The Mausoleum at Halicarnassus - Ancient Wonder

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It seemed to Queen Artemisia that her heart would overflow with sorrow when her husband died. He was a handsome man in the prime of life and if his portrait is to be believed a man of quiet dignity. His loss greatly saddened the devoted Artemisia. The Mausoleum at Halicarnassus is one of the seven wonders of the ancienf world and one of the seven wonders of the world.

The way she decided to perpetuate his memory and appease her sadness made people gasp with wonder. She built for him the most splendid tomb ever conceived. King Mausolus, the husband of Artemisia, ruled a province of the great Persian empire called Caria. A modern Turkish port, Budrum, marks the site of the King's capital, Halicarnassus.

When, in 353 BC, Mausolus departed from the world to dwell with his gods forever, Artemisia sent to Greece for the best artists and designers. There was Scopas, greatest sculptor of the century, renowned for his gift of expressing passionate emotion and vitality in stone; Satyros and Pythios the architects; and Timeotheos, Bryaxis and Leochares, a trio of sculptors second only to Scopas.

These and other great talents set to work at Artemisia's bequest. But, before they had nearly finished, the Queen died. The artists decided they would complete the tomb for their own fame and as a record of their skill. When they had finished, the tomb was considered one of the Seven Wonders of the World. It was called, after King Mausolus, the Mausoleum.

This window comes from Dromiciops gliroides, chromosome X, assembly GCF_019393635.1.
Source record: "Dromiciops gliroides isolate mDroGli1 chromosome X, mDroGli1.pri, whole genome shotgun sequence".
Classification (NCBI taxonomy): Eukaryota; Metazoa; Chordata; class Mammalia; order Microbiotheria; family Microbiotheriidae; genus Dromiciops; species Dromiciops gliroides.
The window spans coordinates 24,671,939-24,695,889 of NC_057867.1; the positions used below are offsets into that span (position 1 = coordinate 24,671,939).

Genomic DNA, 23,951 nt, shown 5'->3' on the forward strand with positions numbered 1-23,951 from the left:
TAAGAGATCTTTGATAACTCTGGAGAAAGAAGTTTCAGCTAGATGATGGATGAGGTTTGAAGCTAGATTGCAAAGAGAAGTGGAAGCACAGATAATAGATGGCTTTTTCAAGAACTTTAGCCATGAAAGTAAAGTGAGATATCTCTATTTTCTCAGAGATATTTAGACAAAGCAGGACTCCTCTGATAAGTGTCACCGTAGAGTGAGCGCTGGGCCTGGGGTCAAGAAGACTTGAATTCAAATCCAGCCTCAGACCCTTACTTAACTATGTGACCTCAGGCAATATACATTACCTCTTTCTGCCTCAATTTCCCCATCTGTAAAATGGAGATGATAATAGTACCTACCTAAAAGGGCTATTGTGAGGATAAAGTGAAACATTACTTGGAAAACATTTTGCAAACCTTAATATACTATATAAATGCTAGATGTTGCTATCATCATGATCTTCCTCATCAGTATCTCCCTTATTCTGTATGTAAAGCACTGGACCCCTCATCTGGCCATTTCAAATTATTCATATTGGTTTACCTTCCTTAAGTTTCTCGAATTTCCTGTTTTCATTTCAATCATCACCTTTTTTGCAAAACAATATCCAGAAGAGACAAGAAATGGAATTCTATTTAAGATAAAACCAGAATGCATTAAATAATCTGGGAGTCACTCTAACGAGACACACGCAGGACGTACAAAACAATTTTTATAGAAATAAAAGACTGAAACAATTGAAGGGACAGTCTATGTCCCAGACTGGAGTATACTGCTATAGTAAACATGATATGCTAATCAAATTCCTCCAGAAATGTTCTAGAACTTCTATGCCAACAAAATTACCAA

It was, we know, a rectangle, with bands of sculpture around all four sides. There was a colonnade of 36 marble columns supporting a pyramid of 24 steps and on top of the pyramid was a horse drawn chariot. Probably the draped statues of Mausolus and his wife stood in the chariot the crowning glory of the Mausoleum. All this soared to a height of 43 metres, and somehow the Greek artists had contrived to make it seem that the massive pyramid, held up by the slender colonnade, was virtually floating in mid-air.

Sadly, this didn't seem to impress the Knights of St John, who early in the fifteenth century moved into Halicarnassus, and were probably responsible for stripping the Mausoleum in order to build their castle. Only a few fragments of the Mausoleum were preserved. Ironically though, the grief stricken Queen Artemisia, who wished to preserve her husband's name for all time, succeeded in a way she could never have imagined, for the word 'mausoleum' is now used for any ornate tomb.

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